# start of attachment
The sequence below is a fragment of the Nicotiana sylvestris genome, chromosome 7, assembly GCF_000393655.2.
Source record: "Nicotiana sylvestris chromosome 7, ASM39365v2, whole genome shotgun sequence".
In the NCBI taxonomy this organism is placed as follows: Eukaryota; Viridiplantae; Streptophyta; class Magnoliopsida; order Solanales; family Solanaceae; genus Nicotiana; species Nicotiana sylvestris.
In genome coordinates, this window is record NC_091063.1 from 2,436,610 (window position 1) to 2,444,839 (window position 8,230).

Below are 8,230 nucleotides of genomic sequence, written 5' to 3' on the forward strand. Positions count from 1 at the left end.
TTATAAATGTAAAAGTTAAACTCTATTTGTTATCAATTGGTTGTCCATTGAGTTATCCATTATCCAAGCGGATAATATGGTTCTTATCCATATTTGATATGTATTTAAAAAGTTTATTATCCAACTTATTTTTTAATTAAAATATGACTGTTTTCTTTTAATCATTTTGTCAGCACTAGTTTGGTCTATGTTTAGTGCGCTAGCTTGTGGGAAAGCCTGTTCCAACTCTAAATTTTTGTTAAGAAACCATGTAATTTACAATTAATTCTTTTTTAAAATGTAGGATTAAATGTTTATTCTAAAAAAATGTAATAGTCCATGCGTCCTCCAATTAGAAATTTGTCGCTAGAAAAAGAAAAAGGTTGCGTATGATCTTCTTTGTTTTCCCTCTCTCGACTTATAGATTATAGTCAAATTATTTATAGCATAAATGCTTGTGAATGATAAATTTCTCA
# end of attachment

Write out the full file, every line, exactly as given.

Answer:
The sequence below is a fragment of the Nicotiana sylvestris genome, chromosome 7, assembly GCF_000393655.2.
Source record: "Nicotiana sylvestris chromosome 7, ASM39365v2, whole genome shotgun sequence".
In the NCBI taxonomy this organism is placed as follows: Eukaryota; Viridiplantae; Streptophyta; class Magnoliopsida; order Solanales; family Solanaceae; genus Nicotiana; species Nicotiana sylvestris.
In genome coordinates, this window is record NC_091063.1 from 2,436,610 (window position 1) to 2,444,839 (window position 8,230).

Below are 8,230 nucleotides of genomic sequence, written 5' to 3' on the forward strand. Positions count from 1 at the left end.
TTATAAATGTAAAAGTTAAACTCTATTTGTTATCAATTGGTTGTCCATTGAGTTATCCATTATCCAAGCGGATAATATGGTTCTTATCCATATTTGATATGTATTTAAAAAGTTTATTATCCAACTTATTTTTTAATTAAAATATGACTGTTTTCTTTTAATCATTTTGTCAGCACTAGTTTGGTCTATGTTTAGTGCGCTAGCTTGTGGGAAAGCCTGTTCCAACTCTAAATTTTTGTTAAGAAACCATGTAATTTACAATTAATTCTTTTTTAAAATGTAGGATTAAATGTTTATTCTAAAAAAATGTAATAGTCCATGCGTCCTCCAATTAGAAATTTGTCGCTAGAAAAAGAAAAAGGTTGCGTATGATCTTCTTTGTTTTCCCTCTCTCGACTTATAGATTATAGTCAAATTATTTATAGCATAAATGCTTGTGAATGATAAATTTCTCA